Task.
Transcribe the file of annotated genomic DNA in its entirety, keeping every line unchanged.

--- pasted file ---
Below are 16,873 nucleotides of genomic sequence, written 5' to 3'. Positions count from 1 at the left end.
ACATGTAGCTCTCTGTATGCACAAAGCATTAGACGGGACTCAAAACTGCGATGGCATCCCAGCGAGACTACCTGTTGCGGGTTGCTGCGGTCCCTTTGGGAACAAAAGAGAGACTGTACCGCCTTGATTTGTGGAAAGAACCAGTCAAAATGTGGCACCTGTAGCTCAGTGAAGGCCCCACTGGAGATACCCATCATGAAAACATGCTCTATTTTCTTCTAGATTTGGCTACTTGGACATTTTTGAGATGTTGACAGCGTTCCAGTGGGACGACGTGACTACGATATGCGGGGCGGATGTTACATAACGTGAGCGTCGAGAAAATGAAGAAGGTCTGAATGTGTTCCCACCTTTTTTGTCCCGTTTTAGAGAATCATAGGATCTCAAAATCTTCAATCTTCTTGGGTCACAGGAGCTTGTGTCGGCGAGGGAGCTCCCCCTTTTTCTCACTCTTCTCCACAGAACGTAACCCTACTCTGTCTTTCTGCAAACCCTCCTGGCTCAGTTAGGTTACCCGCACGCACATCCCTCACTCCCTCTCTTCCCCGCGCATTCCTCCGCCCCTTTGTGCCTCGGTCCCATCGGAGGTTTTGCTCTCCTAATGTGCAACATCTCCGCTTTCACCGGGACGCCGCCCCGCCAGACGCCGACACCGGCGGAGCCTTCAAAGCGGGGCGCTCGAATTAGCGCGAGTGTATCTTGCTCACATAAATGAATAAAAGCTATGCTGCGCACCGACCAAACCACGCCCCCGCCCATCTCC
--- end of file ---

Below are 16,873 nucleotides of genomic sequence, written 5' to 3'. Positions count from 1 at the left end.
ACATGTAGCTCTCTGTATGCACAAAGCATTAGACGGGACTCAAAACTGCGATGGCATCCCAGCGAGACTACCTGTTGCGGGTTGCTGCGGTCCCTTTGGGAACAAAAGAGAGACTGTACCGCCTTGATTTGTGGAAAGAACCAGTCAAAATGTGGCACCTGTAGCTCAGTGAAGGCCCCACTGGAGATACCCATCATGAAAACATGCTCTATTTTCTTCTAGATTTGGCTACTTGGACATTTTTGAGATGTTGACAGCGTTCCAGTGGGACGACGTGACTACGATATGCGGGGCGGATGTTACATAACGTGAGCGTCGAGAAAATGAAGAAGGTCTGAATGTGTTCCCACCTTTTTTGTCCCGTTTTAGAGAATCATAGGATCTCAAAATCTTCAATCTTCTTGGGTCACAGGAGCTTGTGTCGGCGAGGGAGCTCCCCCTTTTTCTCACTCTTCTCCACAGAACGTAACCCTACTCTGTCTTTCTGCAAACCCTCCTGGCTCAGTTAGGTTACCCGCACGCACATCCCTCACTCCCTCTCTTCCCCGCGCATTCCTCCGCCCCTTTGTGCCTCGGTCCCATCGGAGGTTTTGCTCTCCTAATGTGCAACATCTCCGCTTTCACCGGGACGCCGCCCCGCCAGACGCCGACACCGGCGGAGCCTTCAAAGCGGGGCGCTCGAATTAGCGCGAGTGTATCTTGCTCACATAAATGAATAAAAGCTATGCTGCGCACCGACCAAACCACGCCCCCGCCCATCTCC